From Start to Finish
An owner’s engineer can help take a project from concept through commissioning. This can be especially important when personnel cutbacks or inexperience make it hard for an owner to manage the intricacies and details of a project with in-house staff. And, although there is no way to remove all risks from a project, an owner’s engineer can simultaneously enhance opportunities, reduce overall risk, and ensure a deliverable that is closer to the owner’s expectations.
Though it may not seem intuitive, hiring an owner’s engineer can actually reduce a project’s overall capital and operation and maintenance costs. The expense of the owner’s engineer is often easily counterbalanced by cost savings obtained through tight control of the schedule, scope management, change orders, and overall project controls. The owner’s engineer can also identify design options that reduce the owner’s lifecycle costs. Even the tendency of an EPC contractor to raise costs in response to ill-defined scope or increased risk can be better controlled when an owner’s engineer is working on behalf of the project owner to develop a tighter scope.
In the Beginning…
Having an owner’s engineer on board early can make a difference that lasts throughout the life of a project, even after commissioning and start-up. Developing a detailed project scope definition at the outset can keep a project on track, just as failure to properly develop one can lower a project’s odds of successful completion. By carefully defining the project size, location, technology selection, configuration, scope, interfaces, and schedule, an owner’s engineer who is brought in when a project is still in the conceptual stage can help turn it into reality.
Some project owners choose to perform their own initial conceptual design, cost estimating, and scheduling. Before hiring an owner’s engineer, they may even bring on an EPC contractor to serve as a technical reviewer of project progress. Limiting the owner’s engineer role in that way can lead to less-than-optimal results, caused, perhaps, by a lack of clear scope definition that can lead to project costs climbing above budget. An owner’s engineer who is involved from the outset can help develop a project execution plan and contracting strategy, and the owner benefits from having a partner who is intimately familiar with all aspects of the project as the work progresses. Laying the groundwork with the aid of an owner’s engineer can help the owner identify opportunities that may otherwise be overlooked while avoiding or minimizing risks.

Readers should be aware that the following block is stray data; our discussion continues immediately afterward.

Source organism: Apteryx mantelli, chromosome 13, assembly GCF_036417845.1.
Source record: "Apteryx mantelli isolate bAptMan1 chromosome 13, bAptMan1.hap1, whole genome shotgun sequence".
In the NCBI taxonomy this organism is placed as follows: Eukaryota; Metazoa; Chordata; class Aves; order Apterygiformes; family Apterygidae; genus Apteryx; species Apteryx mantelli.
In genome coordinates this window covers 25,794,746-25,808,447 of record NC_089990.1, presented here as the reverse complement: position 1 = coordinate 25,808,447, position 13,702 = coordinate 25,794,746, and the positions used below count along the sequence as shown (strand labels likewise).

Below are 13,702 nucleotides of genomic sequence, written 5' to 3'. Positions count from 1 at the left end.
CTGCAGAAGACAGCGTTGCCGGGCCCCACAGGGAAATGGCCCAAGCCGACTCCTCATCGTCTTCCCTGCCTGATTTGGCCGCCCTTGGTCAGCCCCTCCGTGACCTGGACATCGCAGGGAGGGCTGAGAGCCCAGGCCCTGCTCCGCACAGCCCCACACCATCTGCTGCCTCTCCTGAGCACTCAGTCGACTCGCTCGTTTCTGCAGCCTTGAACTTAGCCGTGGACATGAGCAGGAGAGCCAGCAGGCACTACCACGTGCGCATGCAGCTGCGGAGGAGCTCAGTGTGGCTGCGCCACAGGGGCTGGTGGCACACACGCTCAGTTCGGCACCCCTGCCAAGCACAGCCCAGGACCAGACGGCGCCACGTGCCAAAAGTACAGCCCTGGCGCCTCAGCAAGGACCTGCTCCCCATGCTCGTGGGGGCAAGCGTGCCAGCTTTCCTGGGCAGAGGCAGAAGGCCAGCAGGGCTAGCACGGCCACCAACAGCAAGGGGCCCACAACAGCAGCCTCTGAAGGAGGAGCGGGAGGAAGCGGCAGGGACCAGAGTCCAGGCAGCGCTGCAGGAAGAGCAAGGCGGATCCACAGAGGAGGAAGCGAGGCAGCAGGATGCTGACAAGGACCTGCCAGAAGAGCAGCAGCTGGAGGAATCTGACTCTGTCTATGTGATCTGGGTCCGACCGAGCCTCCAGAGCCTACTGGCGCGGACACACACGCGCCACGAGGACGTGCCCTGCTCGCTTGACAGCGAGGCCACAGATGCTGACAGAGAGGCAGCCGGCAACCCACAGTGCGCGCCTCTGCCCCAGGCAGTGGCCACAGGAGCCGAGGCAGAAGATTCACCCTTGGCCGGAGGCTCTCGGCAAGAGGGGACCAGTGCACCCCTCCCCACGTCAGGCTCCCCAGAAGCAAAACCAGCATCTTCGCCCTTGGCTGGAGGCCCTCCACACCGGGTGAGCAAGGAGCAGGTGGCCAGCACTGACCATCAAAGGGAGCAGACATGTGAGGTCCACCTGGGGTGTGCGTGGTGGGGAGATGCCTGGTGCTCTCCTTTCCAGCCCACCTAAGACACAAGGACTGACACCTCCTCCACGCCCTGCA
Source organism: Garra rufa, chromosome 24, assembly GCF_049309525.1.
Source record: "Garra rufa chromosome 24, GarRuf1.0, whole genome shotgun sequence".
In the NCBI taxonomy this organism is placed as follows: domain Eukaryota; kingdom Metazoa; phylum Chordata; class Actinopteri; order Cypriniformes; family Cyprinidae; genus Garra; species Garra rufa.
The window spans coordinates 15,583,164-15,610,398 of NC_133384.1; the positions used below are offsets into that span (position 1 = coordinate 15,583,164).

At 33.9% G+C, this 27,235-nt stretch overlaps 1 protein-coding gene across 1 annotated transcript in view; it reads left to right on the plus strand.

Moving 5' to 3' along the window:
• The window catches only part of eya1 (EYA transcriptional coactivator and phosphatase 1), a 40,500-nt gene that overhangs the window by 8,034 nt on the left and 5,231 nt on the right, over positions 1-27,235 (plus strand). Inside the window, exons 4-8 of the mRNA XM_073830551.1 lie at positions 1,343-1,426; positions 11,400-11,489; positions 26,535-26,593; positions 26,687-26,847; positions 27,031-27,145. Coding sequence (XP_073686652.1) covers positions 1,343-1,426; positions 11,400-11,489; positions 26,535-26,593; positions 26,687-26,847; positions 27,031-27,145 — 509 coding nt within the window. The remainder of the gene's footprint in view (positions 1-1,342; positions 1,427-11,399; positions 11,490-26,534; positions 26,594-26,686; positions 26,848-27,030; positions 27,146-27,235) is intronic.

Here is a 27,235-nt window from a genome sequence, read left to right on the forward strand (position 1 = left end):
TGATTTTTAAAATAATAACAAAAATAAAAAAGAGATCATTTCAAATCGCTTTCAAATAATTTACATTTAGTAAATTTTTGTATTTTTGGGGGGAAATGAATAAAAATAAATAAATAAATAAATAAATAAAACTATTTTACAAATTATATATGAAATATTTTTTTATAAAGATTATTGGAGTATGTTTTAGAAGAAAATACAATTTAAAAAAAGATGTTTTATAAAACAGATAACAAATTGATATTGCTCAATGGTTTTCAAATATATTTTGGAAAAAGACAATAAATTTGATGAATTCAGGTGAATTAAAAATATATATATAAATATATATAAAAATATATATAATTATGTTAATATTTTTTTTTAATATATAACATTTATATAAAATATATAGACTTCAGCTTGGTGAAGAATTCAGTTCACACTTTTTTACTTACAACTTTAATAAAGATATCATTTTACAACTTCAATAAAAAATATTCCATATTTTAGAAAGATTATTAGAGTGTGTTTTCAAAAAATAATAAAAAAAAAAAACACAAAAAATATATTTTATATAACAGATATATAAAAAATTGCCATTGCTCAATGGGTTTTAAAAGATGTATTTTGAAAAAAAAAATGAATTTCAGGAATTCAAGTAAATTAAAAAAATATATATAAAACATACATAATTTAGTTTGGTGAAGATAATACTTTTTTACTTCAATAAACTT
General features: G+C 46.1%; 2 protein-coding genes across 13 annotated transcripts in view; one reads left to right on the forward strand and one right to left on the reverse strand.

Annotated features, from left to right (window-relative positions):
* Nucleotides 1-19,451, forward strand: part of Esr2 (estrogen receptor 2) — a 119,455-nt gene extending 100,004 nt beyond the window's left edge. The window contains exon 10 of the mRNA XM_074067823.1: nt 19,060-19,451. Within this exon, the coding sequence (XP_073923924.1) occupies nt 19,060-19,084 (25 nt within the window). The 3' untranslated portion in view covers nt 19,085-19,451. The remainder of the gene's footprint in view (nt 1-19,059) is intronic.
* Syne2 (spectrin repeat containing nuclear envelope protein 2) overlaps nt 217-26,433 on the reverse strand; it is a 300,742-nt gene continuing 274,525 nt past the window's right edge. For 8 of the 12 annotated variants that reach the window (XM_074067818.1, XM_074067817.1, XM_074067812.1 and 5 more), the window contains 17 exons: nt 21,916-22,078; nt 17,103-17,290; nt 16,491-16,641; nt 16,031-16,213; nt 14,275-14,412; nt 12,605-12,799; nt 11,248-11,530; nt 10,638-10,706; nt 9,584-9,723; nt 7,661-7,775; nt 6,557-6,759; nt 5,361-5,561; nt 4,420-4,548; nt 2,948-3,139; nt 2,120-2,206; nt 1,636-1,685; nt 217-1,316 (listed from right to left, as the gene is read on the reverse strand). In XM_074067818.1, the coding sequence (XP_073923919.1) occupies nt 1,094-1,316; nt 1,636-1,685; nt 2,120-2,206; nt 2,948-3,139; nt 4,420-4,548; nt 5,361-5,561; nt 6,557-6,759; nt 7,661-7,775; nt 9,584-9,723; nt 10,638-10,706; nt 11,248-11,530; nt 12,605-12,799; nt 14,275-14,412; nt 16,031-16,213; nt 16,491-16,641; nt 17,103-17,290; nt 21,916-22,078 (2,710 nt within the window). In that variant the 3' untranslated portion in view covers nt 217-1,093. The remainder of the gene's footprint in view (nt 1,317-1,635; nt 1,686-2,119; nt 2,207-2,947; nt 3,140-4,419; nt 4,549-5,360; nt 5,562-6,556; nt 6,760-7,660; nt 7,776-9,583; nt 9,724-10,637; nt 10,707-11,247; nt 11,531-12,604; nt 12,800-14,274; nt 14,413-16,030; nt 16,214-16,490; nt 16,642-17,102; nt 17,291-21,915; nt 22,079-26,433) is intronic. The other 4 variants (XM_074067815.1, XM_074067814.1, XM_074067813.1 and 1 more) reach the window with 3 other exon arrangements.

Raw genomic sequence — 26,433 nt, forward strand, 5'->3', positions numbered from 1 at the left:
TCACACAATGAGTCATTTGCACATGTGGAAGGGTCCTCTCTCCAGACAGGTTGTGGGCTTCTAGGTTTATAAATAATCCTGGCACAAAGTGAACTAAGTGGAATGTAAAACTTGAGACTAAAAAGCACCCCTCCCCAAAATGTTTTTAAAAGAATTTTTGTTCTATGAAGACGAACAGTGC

An owner’s engineer can also be helpful in securing project financing. To get the best possible financing deal, a project must clearly define—at a very early stage—the schedule, projected costs, and suitability of technology and location. An owner’s engineer can help an owner achieve business objectives and sometimes even explain why something is not feasible while seeking suitable alternatives. Often, white papers developed by the owner’s engineer can help with effective evaluation of alternatives, identify recommended solutions, and document the reasons behind key decisions.
Beyond boosting documentation and rationale to result in the best possible financing deal for a project, having an owner’s engineer involved at the earliest stage of a project can help an owner select the most qualified EPC contractor. Potential EPC contractors want to know many of the same things that financial backers need to know as they make a decision about whether to bid on a project. Just putting an EPC contract together for a large project is time-consuming and can cost several million dollars, but devoting attention to the details and minutia of all contract documents can pay big dividends in avoided change orders and delays as a project progresses.